After cooling, the cylinders are broken open and the raw castings cleaned. The plumbing system - now also replicated in bronze - is cut off to be recycled in the next melt.
individual cast sections are welded togetherStep 12
The individual cast sections are welded together, like pieces of a puzzle, to form the bronze replica of the original clay.
welding lines and other flaws are tooledStep 13
All welding lines and other flaws are tooled by skilled artisans to make a seamless bronze sculpture.
application of patina chemicalsStep 14
The final step is the application of patina chemicals - usually to a heated bronze - to get the coloration desired. Finally, a number of coats of wax are applied to seal and protect the finish.

foundry crew
Pouring Bronze

In the foundry there is a wide range of skills that are needed, from mold making to final finish. The Gerber Foundry has been fortunate to have a small, dedicated, and skilled staff of artisans who play an essential role in producing high quality bronzes.

In a small working foundry it has been important that each artisan become a sort of jack-of-all-trades, though each also has developed particular areas of expertise. No skill is more important, however, than the ability to do the final tooling. This is the phase in which all the welding lines and casting flaws are basically re-sculpted in bronze to match the original sculpture. This often means re-creating texture and form that has been lost due to the assembly process. On a large piece, this can be a significant task. This work requires incredible attention to detail, great skill with a range of tools, and above all an artistic sensibility that can recognize and replicate the artist's original intent. Virginia is a master at this crucial aspect of foundry work.


Virginia Keck has been working with Georgia almost from the beginning of the foundry in 1983. She displays her own sculpture at the Artisan's Co-Op Gallery in Langley, Washington. Besides tooling, Virginia is on the metal pouring crew and specializes in assembly of the large-scale work. She is a dancing enthusiast, and occasionally draws out the pattern of steps for new dances on the foundry floor.

 

 

Georgia's husband, Randy Hudson

Georgia's husband, Randy Hudson, runs the business end of things, makes molds, takes photos, pours waxes, does installations, shipping, and anything else that can get him out of the real work in the foundry - though he does pour the bronze. He claims that his two smartest moves in life were marrying Georgia and never learning how to weld. Randy is a concertina player and singer, and a member of two local music groups, "No Band Is an Island" and "The Rural Characters".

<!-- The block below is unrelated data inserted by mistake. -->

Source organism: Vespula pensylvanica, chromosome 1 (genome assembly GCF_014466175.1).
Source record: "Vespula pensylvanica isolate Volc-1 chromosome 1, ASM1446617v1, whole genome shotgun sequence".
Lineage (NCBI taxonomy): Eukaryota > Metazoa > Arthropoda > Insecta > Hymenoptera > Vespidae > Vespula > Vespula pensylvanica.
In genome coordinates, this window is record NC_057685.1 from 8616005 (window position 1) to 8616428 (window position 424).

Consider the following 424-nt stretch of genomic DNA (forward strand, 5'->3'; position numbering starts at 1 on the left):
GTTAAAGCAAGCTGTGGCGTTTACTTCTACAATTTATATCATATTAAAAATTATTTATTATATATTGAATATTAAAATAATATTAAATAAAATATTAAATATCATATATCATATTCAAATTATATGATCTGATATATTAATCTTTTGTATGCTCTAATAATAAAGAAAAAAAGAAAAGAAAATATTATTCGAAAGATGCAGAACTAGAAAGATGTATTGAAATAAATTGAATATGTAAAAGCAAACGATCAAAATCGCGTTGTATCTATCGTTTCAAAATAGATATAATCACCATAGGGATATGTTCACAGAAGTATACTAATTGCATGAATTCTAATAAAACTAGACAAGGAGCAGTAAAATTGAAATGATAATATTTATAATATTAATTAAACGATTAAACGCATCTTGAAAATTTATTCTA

sculpting
Georgia sculpts almost every dayGeorgia sculpts almost every day. She usually works in "Idaho Buff" - a water-based clay commonly used for pottery. She likes the softness and fluidity of this material, which allow her to work quickly and expressively. It is common that she has two sculptures underway at any time - often a large commissioned piece and a smaller edition piece. She does not like to focus on one sculpture for too long at a sitting, and so moves back and forth between sculptures for fresh perspectives.

Georgia seldom draws or makes models before beginning a piece. Her ability to visualize in three dimensions lets her start right in by piling blocks of clay into the general form. Most sculptures, even the largest ones, are solid clay with minimal armature support. This gives Georgia flexibility in making changes as she proceeds.

Most sculptures start out quickly as she blocks out her vision in rough form. Even a large sculpture may be proportional and recognizable in only a couple of hours. However, from that stage until completion may take two weeks or two months, depending on how she feels about the piece. On the subject of completion, she is fond of saying "Much of art is knowing when to stop".

casting